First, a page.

# Thread: Triangles on a plane

1. ## Triangles on a plane

We have a set of points on a plane, and each point has been coloured either red or blue. How to prove that there exists a right and isosceles triangle, whose vertices are all the same colour?

2. Originally Posted by atreyyu
We have a set of points on a plane, and each point has been coloured either red or blue. How to prove that there exists a right and isosceles triangle, whose vertices are all the same colour?
You can't, at least not with that information. How many points are there? How many are red? How are they positioned?

You'll have to give us the entire problem.

3. This is the entire problem. As a point has no width or height, let's say there is an infinite number of them. Take a table of size 3x3 and try to insert red or blue points so that no three of them form a right isosceles triangle. You can't do that, and this is what I have to prove.

4. Originally Posted by atreyyu
As a point has no width or height, let's say there is an infinite number of them.
If there is an infinite number of them than any possible shape will be made (that's less than a 3x3 box) So a right isosceles triangle will inevitably occur.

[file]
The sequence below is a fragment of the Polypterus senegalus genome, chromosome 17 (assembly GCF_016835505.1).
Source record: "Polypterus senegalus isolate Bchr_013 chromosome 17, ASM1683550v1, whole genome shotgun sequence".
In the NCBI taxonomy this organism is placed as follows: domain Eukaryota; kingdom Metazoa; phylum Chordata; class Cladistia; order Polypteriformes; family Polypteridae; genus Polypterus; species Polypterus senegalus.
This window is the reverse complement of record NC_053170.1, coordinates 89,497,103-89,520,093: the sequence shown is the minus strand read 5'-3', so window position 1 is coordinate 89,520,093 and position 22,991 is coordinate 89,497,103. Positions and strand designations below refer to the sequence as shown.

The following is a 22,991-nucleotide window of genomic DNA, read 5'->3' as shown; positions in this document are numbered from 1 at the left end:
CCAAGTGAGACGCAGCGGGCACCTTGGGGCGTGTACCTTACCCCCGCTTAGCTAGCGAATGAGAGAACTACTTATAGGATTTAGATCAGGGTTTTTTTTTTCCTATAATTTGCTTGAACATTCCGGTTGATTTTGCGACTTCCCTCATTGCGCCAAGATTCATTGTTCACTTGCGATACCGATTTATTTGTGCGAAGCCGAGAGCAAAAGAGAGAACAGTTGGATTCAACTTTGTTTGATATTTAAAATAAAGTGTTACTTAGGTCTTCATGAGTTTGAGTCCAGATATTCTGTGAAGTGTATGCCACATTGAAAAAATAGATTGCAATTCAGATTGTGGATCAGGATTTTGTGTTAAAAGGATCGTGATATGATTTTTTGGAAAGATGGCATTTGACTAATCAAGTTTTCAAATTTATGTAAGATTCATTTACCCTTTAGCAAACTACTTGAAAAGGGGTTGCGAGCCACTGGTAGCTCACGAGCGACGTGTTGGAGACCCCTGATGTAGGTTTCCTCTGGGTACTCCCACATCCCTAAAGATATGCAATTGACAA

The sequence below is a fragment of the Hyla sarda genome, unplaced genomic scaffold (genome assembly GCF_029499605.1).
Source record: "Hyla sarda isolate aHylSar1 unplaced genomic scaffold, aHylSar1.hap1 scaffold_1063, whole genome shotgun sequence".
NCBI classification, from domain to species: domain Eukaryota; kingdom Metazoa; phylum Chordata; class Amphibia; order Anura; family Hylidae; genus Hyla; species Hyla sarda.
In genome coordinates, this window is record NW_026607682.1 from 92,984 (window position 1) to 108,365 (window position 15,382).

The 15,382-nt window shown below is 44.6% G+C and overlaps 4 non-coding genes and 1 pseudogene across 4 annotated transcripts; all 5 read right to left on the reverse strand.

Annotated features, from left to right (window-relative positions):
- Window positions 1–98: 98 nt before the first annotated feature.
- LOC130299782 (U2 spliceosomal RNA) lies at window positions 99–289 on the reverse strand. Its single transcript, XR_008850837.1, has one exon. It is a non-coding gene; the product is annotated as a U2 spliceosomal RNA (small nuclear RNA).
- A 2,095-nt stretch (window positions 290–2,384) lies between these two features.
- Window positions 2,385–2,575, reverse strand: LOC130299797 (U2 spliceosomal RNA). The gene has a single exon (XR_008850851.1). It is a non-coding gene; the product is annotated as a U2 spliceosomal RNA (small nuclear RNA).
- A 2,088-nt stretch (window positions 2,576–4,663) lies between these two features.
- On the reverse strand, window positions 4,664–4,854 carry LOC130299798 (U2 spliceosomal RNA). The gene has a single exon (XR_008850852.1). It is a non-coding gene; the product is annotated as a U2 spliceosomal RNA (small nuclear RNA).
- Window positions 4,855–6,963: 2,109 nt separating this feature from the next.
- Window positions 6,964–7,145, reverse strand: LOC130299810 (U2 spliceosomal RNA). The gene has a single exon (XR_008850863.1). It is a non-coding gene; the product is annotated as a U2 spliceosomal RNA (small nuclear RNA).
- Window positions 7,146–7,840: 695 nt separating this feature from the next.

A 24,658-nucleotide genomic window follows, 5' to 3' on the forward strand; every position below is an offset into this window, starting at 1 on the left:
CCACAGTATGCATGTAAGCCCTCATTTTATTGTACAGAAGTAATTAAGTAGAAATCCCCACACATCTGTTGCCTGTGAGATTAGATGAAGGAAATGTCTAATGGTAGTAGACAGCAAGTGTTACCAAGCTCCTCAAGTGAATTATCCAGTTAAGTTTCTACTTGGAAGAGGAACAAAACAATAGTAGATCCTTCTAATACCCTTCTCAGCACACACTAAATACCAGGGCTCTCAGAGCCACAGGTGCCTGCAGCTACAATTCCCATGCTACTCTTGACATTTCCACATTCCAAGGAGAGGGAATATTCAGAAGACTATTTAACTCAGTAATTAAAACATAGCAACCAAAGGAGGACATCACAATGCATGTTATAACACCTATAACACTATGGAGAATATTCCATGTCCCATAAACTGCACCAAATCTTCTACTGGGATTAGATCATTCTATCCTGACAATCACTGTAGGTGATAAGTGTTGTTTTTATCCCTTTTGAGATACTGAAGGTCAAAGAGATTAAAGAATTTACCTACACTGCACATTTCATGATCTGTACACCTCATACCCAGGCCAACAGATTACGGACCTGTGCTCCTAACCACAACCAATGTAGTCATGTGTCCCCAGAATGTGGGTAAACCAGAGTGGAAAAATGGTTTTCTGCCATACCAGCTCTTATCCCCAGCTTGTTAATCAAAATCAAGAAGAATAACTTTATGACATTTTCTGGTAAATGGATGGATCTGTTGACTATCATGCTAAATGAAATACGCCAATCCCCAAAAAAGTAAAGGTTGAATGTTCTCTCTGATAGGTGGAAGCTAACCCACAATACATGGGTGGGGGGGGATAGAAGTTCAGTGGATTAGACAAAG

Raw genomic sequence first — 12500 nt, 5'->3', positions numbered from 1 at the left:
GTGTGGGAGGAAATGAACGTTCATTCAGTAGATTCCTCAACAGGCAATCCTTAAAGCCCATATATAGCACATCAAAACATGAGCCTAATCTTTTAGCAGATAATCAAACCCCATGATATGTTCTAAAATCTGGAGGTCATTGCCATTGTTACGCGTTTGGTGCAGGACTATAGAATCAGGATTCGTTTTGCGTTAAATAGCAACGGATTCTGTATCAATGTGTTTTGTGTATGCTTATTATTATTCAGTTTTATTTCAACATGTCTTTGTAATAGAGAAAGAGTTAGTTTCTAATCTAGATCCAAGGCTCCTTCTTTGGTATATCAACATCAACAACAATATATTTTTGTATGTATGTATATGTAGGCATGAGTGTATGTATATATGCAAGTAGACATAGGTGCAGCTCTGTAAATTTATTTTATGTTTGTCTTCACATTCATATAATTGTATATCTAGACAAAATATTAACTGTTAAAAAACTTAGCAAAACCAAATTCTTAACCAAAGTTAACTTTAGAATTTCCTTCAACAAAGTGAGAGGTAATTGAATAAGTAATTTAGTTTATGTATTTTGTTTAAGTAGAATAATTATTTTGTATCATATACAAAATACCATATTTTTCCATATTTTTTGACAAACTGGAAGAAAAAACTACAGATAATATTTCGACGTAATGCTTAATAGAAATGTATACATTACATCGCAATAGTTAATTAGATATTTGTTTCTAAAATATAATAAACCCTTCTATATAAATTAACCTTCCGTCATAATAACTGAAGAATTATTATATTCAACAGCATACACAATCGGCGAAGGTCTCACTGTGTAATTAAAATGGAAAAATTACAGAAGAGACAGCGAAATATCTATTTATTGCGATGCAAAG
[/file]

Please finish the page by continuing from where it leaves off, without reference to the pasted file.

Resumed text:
It is like the monkey's on a keyboard. Given an infinite amount of time, they will write the completed works of Shakespeare.

5. Originally Posted by Quick
If there is an infinite number of them than any possible shape will be made (that's less than a 3x3 box) So a right isosceles triangle will inevitably occur.

It is like the monkey's on a keyboard. Given an infinite amount of time, they will write the completed works of Shakespeare.
O, when she's angry, she is keen and shrewd!
She was a vixen when she went to school;
"And though she be but little, she is fierce."

~A Midsummer Night's Dream ~ W. Shakespeare